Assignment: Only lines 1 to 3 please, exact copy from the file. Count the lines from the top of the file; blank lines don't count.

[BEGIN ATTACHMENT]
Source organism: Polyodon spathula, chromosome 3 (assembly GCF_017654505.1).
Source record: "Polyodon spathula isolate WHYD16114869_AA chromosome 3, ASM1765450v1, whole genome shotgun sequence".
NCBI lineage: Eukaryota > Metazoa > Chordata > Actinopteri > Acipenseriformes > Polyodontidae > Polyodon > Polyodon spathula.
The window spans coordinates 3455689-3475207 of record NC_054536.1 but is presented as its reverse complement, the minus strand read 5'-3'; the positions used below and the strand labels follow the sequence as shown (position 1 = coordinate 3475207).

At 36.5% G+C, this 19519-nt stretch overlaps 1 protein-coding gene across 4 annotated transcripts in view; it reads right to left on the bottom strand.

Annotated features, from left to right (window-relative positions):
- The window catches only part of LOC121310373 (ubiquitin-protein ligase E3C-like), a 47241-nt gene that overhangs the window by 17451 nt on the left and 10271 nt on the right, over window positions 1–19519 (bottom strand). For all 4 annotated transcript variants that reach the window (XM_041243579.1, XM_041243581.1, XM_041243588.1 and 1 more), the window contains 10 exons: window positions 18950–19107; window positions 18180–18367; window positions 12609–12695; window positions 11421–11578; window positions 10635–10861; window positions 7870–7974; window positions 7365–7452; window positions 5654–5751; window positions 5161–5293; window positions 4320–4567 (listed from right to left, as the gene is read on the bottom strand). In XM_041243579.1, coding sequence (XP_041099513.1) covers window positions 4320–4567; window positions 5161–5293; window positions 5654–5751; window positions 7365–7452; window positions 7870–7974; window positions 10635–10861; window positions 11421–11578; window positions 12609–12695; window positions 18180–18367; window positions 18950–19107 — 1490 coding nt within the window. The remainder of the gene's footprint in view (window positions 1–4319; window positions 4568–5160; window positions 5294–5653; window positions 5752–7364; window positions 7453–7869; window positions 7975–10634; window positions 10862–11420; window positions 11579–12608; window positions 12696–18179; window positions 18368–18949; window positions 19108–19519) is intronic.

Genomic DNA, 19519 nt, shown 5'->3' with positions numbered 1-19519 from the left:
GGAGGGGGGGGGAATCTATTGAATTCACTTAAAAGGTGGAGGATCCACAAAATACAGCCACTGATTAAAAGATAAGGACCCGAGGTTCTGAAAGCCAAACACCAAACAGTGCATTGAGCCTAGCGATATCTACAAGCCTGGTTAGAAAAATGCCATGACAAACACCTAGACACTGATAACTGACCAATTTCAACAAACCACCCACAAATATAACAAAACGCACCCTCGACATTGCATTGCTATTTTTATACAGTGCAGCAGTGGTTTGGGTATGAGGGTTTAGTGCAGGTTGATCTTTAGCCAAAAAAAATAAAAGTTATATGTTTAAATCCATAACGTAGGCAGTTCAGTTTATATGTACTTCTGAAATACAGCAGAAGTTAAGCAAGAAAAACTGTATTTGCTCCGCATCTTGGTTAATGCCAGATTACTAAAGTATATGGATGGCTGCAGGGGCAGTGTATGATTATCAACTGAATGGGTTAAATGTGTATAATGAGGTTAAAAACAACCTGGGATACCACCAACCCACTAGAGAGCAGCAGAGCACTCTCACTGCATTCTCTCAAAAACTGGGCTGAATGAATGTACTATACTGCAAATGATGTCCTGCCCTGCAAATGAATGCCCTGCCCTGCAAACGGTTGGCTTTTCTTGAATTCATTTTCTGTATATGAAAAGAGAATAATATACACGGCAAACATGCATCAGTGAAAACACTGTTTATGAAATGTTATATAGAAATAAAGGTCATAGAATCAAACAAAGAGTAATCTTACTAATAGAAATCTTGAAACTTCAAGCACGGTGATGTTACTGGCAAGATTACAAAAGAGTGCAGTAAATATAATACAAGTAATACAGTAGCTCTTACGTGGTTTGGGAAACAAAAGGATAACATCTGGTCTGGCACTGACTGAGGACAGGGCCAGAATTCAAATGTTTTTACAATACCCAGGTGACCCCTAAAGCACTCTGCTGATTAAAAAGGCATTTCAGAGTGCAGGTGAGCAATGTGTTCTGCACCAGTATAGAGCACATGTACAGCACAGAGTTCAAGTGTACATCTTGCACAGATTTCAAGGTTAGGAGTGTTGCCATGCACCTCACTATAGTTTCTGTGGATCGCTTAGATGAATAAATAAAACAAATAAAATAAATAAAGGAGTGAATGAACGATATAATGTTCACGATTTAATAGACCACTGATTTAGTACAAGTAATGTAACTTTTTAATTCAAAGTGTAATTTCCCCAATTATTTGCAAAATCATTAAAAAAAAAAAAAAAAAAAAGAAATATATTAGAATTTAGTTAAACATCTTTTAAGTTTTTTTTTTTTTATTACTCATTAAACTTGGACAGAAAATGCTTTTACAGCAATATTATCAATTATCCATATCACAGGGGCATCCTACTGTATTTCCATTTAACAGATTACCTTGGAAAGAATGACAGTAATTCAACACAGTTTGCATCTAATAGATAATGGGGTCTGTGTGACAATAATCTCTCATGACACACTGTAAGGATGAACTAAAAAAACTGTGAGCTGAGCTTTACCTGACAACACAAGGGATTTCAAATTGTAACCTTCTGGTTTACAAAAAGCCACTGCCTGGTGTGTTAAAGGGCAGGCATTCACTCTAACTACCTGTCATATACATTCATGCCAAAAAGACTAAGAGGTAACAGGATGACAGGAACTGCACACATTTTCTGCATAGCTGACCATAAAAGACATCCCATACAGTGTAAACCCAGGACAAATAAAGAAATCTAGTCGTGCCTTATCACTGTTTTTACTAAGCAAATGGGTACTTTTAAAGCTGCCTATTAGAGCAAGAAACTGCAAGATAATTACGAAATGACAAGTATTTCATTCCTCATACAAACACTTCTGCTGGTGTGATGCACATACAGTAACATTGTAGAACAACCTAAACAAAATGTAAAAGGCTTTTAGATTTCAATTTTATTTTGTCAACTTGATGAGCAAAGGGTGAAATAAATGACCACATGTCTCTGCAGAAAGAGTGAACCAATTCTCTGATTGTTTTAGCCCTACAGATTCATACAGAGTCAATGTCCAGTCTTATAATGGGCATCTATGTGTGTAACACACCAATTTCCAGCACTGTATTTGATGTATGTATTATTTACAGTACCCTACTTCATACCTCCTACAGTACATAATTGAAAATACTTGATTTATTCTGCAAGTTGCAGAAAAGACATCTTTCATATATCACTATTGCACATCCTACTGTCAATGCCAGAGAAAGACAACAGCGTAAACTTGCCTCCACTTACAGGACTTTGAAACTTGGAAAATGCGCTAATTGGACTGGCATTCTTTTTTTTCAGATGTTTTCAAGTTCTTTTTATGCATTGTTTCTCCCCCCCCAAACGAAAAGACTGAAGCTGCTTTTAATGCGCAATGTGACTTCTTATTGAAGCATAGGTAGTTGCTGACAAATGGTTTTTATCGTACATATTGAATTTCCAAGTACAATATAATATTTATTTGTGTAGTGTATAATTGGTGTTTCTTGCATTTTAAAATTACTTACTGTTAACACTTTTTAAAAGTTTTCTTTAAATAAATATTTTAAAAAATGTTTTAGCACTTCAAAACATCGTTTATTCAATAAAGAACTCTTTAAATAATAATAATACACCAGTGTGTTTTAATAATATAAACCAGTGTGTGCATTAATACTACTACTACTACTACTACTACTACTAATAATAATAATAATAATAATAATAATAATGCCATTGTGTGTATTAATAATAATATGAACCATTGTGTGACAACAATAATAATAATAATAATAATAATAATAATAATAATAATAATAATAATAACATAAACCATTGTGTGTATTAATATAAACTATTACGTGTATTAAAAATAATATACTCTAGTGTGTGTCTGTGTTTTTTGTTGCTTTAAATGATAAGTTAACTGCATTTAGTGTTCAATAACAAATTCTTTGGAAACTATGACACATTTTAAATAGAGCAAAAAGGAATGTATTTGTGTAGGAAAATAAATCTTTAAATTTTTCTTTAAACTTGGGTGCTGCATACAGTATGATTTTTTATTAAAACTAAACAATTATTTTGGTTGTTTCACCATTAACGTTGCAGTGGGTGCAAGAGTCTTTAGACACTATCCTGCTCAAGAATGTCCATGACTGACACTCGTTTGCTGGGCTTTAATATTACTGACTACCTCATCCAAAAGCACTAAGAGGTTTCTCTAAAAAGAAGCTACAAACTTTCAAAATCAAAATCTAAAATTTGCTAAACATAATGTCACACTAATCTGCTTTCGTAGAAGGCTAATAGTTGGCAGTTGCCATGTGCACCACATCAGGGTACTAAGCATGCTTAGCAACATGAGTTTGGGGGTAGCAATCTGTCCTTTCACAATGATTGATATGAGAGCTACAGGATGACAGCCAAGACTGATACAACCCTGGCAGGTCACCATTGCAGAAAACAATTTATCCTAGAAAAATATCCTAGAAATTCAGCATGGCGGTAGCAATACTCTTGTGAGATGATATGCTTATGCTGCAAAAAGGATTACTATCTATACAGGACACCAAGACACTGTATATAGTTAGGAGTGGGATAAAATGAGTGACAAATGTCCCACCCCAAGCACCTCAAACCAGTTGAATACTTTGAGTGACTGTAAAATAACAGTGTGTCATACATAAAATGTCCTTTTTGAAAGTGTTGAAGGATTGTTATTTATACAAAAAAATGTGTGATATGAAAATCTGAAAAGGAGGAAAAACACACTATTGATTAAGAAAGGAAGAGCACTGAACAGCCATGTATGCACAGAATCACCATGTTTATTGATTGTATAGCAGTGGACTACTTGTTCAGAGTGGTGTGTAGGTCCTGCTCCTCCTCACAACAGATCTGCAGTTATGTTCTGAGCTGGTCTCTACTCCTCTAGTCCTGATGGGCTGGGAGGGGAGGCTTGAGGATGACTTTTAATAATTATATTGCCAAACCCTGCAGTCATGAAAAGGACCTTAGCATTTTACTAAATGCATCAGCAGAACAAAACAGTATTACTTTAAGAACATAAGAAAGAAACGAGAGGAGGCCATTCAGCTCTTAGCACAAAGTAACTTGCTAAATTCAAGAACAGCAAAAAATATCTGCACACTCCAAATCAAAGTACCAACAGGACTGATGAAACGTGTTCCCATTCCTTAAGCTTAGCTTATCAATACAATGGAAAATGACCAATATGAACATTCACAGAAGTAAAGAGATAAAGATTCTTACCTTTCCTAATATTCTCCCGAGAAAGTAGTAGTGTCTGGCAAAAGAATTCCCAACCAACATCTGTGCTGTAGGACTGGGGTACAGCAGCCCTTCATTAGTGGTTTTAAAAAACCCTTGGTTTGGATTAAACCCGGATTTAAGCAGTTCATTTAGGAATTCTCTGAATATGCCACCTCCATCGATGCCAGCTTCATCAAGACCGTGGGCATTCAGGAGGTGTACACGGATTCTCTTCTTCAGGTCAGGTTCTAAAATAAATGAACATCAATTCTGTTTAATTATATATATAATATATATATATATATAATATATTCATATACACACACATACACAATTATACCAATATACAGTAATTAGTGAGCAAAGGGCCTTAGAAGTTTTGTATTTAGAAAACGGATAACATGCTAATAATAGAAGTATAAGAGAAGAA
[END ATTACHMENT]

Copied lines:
Source organism: Polyodon spathula, chromosome 3 (assembly GCF_017654505.1).
Source record: "Polyodon spathula isolate WHYD16114869_AA chromosome 3, ASM1765450v1, whole genome shotgun sequence".
NCBI lineage: Eukaryota > Metazoa > Chordata > Actinopteri > Acipenseriformes > Polyodontidae > Polyodon > Polyodon spathula.